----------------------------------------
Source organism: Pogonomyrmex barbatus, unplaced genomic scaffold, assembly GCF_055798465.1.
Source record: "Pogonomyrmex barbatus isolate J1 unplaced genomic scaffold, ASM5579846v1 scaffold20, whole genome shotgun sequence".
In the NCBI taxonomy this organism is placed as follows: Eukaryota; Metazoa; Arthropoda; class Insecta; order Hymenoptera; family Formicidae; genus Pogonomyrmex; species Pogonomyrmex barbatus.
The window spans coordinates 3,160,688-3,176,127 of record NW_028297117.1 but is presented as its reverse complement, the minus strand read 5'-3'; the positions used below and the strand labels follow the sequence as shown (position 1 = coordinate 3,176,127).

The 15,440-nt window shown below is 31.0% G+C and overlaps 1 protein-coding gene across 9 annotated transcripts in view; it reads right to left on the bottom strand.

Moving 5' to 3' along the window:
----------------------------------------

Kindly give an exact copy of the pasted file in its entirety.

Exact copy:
Source organism: Pogonomyrmex barbatus, unplaced genomic scaffold, assembly GCF_055798465.1.
Source record: "Pogonomyrmex barbatus isolate J1 unplaced genomic scaffold, ASM5579846v1 scaffold20, whole genome shotgun sequence".
In the NCBI taxonomy this organism is placed as follows: Eukaryota; Metazoa; Arthropoda; class Insecta; order Hymenoptera; family Formicidae; genus Pogonomyrmex; species Pogonomyrmex barbatus.
The window spans coordinates 3,160,688-3,176,127 of record NW_028297117.1 but is presented as its reverse complement, the minus strand read 5'-3'; the positions used below and the strand labels follow the sequence as shown (position 1 = coordinate 3,176,127).

The 15,440-nt window shown below is 31.0% G+C and overlaps 1 protein-coding gene across 9 annotated transcripts in view; it reads right to left on the bottom strand.

Moving 5' to 3' along the window: